I learnt the hard way that inverters from the same manufacturer may not be the same, and
you really need to read the user manual before making an inverter purchase. I guess cost is
a factor, so I just went the way any other customer would, but still some poking around will
only do you good.
Unable to find the manual for the inverter I purchased, I found another one online. That one had
an Output Source Priority setting where you could configure the grid as a backup when solar
fell short, which let you exclude the battery. It had a separate mode where you could do
solar, then battery, then the grid.
The one I purchased was cheaper, and it could NOT exclude the battery in any mode except
utility only. Maybe the manual had a mistake, because you really cannot exclude the battery
from a Hybrid Inverter design (because it affects the stability of the solar output which
can vary), but maybe not:
There are subtle differences on what powers your circuits, based on the inverter you purchase.
You need to spend all the time you have and more understanding that completely before
you purchase an inverter for sure. My budget prevented me from getting anything better; but it
does not hurt to know your options.
Always ask for the user manual and the wiring diagram for the inverter and the number of
panels you are purchasing BEFORE making the purchase.
The Charger Source Priority is another setting you should pay attention to. Solar probably won't
cover the complete power usage for customers who use a lot of power. So, you need to let both the Utility
and solar charge the batteries. I need to find a way to ensure that the grid powers the batteries only
during off hours, because my inverter does NOT support scheduling (atleast as far as I have discussed with
tech so far).
I need to find a workaround - an app, a PC connected to the inverters; something to let me
not use utility during peak hours. I might just have to put a Blink camera in front of the inverters so
I can see what they are doing at any point in time. I hope their app works, or there is some way to get
remote monitoring capability. Now I see why Span.IO is needed! (but too expensive if an install is
$12k). I can see Span Panel as a good way to shut down loads especially if you have a Hybrid Solar
Inverter, not that many batteries and a possibility of overload.
On a positive note, I saved thousands by making the purchase on Black Friday. To be precise almost
$4,500. My wallet is screaming from the overload, but atleast I saved thousands. I just have to
keep it tight for 2 months, till I pay back everything. Apparently, they were selling some components
at a loss on Black Friday. I could not get them to give me the same price, even though we were editing
the old order because I missed a few parts, because they did not tell me about it. But it was good
to save the last dollar possible! This is expensive.
The battery capacity is something you should pay attention to. The conclusion we came to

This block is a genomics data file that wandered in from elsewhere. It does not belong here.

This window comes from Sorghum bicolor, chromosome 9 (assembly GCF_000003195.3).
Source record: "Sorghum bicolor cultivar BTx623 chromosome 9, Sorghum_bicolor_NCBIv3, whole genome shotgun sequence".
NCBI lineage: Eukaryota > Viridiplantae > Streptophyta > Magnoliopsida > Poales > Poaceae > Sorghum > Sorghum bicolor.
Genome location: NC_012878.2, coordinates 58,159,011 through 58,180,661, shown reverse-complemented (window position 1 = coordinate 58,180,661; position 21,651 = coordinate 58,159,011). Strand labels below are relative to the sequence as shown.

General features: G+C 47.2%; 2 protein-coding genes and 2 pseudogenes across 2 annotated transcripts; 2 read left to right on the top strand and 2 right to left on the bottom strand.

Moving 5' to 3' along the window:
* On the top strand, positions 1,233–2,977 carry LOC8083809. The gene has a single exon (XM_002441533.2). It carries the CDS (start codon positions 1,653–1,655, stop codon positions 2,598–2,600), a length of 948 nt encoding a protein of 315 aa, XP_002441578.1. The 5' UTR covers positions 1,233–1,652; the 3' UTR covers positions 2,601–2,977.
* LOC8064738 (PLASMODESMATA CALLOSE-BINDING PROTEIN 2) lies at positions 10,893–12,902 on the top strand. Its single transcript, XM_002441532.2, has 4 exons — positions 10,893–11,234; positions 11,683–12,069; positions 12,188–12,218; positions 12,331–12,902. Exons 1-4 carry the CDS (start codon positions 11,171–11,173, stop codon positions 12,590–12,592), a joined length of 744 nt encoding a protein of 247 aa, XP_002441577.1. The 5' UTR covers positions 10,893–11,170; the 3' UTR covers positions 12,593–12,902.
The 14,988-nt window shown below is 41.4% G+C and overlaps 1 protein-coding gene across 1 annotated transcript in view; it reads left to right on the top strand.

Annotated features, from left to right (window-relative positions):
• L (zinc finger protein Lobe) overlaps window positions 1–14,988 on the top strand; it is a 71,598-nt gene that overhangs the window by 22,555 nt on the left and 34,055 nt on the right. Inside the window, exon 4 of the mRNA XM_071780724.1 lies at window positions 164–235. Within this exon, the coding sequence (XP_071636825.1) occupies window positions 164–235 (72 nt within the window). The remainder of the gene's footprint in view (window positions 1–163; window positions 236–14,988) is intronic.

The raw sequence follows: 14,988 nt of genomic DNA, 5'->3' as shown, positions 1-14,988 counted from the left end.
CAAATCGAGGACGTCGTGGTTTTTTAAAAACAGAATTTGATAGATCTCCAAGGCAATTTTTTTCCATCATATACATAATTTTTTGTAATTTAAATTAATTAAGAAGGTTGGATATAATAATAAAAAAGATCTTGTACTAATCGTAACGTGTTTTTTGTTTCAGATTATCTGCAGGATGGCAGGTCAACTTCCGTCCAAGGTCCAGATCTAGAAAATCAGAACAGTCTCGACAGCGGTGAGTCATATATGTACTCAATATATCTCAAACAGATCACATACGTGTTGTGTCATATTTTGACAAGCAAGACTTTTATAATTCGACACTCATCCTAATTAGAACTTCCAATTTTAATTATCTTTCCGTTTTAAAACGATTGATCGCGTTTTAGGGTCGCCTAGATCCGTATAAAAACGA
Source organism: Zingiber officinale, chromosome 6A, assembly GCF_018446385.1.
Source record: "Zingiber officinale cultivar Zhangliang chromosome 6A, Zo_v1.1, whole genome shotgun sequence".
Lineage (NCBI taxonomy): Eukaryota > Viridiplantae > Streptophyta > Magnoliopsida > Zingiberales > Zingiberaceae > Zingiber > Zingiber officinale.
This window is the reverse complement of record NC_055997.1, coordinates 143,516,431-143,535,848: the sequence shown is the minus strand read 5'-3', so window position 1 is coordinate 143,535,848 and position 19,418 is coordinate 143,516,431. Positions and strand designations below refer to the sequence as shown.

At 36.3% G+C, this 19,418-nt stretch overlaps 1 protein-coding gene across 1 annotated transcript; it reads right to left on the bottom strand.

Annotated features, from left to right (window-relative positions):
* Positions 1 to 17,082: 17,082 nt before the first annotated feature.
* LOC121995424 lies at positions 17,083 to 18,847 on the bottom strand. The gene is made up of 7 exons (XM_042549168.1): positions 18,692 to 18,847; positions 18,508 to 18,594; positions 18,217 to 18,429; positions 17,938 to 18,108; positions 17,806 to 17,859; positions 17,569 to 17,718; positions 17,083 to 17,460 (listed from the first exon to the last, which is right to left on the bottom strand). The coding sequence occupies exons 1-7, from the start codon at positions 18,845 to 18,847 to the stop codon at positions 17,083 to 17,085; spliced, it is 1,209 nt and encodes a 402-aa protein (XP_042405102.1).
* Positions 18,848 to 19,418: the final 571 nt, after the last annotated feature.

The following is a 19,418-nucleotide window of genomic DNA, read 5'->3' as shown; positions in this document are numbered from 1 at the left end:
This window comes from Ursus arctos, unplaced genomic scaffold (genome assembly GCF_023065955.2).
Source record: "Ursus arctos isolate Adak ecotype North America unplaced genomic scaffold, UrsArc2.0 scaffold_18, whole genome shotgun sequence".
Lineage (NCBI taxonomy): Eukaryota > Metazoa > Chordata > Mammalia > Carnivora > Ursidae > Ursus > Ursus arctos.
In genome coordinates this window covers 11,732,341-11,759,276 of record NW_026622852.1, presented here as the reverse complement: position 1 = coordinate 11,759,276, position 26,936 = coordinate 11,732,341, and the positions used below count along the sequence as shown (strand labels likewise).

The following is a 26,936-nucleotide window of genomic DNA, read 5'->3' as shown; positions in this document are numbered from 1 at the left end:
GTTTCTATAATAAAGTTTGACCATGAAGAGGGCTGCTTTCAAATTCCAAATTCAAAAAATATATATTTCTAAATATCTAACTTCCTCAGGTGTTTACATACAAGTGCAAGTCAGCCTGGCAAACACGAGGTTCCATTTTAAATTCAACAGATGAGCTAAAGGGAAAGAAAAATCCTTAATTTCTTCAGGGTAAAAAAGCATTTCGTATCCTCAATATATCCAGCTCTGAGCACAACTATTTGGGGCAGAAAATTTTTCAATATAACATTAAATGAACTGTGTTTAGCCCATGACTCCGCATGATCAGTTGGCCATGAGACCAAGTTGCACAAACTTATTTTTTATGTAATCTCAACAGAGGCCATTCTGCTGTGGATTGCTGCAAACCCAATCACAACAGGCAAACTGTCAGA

was that I needed 4 batteries "immediately" only if all my panels produced 100% of their output.
Because 1/2 my panels are not in pristine, unshaded areas and south facing, I could only expect
to get 25% output from half my panels. Meaning 75% on a good day. It took a long time to finalize
So, I need 3 batteries for the Inverter. For the loads, it is a different matter to figure out
how many batteries would be needed so I could run everything, all the time on solar or battery,
relying very sparingly on the grid. This maybe hard to follow, but you will get it along the
way of your own solar journey.
Inverters and batteries need to be stored in a temperature controlled, clean environment.
This totally makes sense when you think of a string inverter which is a large box with a easily
faultable transformer inside which can fail, and which can get really hot. It totally makes sense
to keep it in the coolest place of the house - usually the Basement. Inverters has a much higher
tolerance for cold temperatures (much better than batteries):
Inverter Operating Temperature
Batteries are a different matter - they can handle high temperatures, but cold NOT so much.
That means having a small space heater to ensure the temperature does not go below the Inverter or
the Battery's minimum threshold values. I plan to get an HVAC outlet near the batteries and
an inlet near the inverters. The higher temperature thresholds will never get too high for my area.
Battery Charging Temperature
Unfortunately, it took me a while to really understand how exactly the inverter is wired to the
home circuits. You have a sub panel with only the circuits you need to power from solar connected
to it. The best way to visualize this is approximately like the below:
Main Panel <-> Sub Panel <- Hybrid Inverter <- Grid
The reason why the main panel is connected to the sub panel and vice-versa, is as I understand it, you